|Lester del Rey|
AKA Ramon Felipe Alvarez del Rey
Birthplace: Saratoga, MN
Location of death: New York City
Cause of death: unspecified
Race or Ethnicity: White
Sexual orientation: Straight
Nationality: United States
Executive summary: Founder of Del Rey Books
Author Lester del Rey produced a considerable amount of fantasy and science fiction, both short and novel length, but he is perhaps best known in his role as editor. Along with his fourth wife, Judy-Lynn del Rey, he founded and presided over the Del Rey science fiction line and helped launch the careers of such authors as Piers Anthony, Katherine Kurtz, Terry Brooks, David Eddings, Stephen R Donaldson, and Barbara Hambly. In addition, del Rey served as editor (and assistant editor) for Fantasy magazine, SF Adventures, Space SF, and Rocket Stories among others. Although del Rey was considered at his best in the short story format, he wrote many novels, most notably Preferred Risk (co-authored with Frederik Pohl, 1955), Police Your Planet, and The Eleventh Commandment.
Lester del Rey was born in Saratoga, Minnesota in 1915 as Ramon Felipe San Juan Mario Silvio Enrico Smith Heathcourt-Brace Sierra y Alvarez-del Rey y de los Verdes. Del Rey’s father was a poor sharecropper of partly Spanish ancestry; his mother died shortly after his birth. Between his family’s financial difficulties, and the onset of the Great Depression, del Rey had a tough time obtaining an education, although he did manage to finish high school and put together two years at George Washington University before dropping out.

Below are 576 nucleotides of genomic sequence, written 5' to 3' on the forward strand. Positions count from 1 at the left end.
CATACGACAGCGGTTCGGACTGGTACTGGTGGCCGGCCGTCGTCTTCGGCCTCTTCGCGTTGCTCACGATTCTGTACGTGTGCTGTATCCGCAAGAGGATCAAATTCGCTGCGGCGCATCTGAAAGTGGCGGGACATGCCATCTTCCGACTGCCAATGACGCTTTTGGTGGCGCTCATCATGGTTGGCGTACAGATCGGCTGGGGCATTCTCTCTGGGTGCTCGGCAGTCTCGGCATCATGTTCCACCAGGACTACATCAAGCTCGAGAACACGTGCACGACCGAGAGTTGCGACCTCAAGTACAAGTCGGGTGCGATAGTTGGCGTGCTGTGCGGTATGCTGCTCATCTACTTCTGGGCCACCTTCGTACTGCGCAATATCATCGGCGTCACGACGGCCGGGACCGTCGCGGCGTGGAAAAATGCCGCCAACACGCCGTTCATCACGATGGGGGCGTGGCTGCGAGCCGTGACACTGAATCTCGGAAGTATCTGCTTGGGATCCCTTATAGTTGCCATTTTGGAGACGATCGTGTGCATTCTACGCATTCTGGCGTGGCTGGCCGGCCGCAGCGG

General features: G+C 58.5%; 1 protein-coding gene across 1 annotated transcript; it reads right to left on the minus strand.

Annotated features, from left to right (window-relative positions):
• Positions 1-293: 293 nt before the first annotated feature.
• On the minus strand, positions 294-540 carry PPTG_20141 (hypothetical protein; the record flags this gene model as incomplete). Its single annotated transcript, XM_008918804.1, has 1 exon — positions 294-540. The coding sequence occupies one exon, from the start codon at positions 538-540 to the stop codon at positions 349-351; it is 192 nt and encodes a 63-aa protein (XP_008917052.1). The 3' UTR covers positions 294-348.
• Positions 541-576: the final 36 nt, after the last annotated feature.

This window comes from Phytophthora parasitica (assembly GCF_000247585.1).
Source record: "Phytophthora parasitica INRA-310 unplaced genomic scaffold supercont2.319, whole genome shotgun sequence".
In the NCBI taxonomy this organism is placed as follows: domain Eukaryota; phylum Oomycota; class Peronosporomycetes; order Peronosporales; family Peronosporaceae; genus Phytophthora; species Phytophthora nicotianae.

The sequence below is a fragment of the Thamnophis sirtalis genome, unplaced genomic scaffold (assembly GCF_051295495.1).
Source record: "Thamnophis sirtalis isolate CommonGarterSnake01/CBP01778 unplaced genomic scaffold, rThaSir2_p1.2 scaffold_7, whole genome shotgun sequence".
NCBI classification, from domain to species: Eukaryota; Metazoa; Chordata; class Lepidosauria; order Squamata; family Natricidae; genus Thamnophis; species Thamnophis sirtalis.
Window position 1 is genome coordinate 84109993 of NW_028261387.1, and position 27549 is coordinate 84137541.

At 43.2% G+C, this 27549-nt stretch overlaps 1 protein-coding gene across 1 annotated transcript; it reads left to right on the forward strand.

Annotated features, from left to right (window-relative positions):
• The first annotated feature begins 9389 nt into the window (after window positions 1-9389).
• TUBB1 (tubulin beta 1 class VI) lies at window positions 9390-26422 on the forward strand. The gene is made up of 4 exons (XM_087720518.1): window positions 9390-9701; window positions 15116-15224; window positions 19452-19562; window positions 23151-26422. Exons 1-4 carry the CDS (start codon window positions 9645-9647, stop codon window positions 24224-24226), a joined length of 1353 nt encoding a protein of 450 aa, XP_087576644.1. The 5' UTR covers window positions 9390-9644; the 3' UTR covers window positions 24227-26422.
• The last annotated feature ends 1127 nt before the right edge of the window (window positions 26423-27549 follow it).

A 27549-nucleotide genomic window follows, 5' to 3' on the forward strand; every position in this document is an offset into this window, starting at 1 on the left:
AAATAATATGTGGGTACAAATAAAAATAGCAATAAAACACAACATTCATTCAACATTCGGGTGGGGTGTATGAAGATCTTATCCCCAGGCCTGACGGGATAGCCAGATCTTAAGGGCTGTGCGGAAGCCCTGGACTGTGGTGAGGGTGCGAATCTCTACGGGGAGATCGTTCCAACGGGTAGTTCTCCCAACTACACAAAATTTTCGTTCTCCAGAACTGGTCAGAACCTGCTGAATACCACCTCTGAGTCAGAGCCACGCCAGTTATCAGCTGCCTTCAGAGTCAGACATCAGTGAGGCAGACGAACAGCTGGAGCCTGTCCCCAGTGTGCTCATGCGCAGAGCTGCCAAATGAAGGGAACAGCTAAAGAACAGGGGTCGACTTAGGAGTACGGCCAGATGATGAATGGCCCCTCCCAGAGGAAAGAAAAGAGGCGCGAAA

Del Rey’s writing career started off, like a handful of other writers, when he became disgusted with the low quality of many of the science fiction stories published in his day and protested that even he could write a better story. Goaded by his girlfriend to make good on his statement, del Rey wrote "The Faithful" and sent it off to ASTOUNDING editor, John W. Campbell. Sometime later Campbell mailed him back a $40 check in payment. Encouraged by this development (it was a generous sum in 1938), del Rey generated a few more stories, but to no response. Eventually however Campbell sent him a note of encouragement and urged him to send more submissions. Del Rey complied and went on to become one of the magazines most significant contributors, contributing also to its sister publication, the fantasy pulp Unknown Worlds. From the late 1940s onward, del Rey also did a considerable amount of work as an editor, the role that would eventually make him quite influential.
By l947 del Rey had written enough solid short fiction to generate his first book, the anthology And Some Were Human. By 1950 he was able devote himself full time to writing (and editing). In addition to his science fiction and fantasy, del Rey also produced considerable juvenile science fiction, and some non-fiction. In 1953 he left a number of his editing positions (Fantasy Magazine, Rocket Stories Space Science Fiction, Science Fiction Adventures) after a dispute.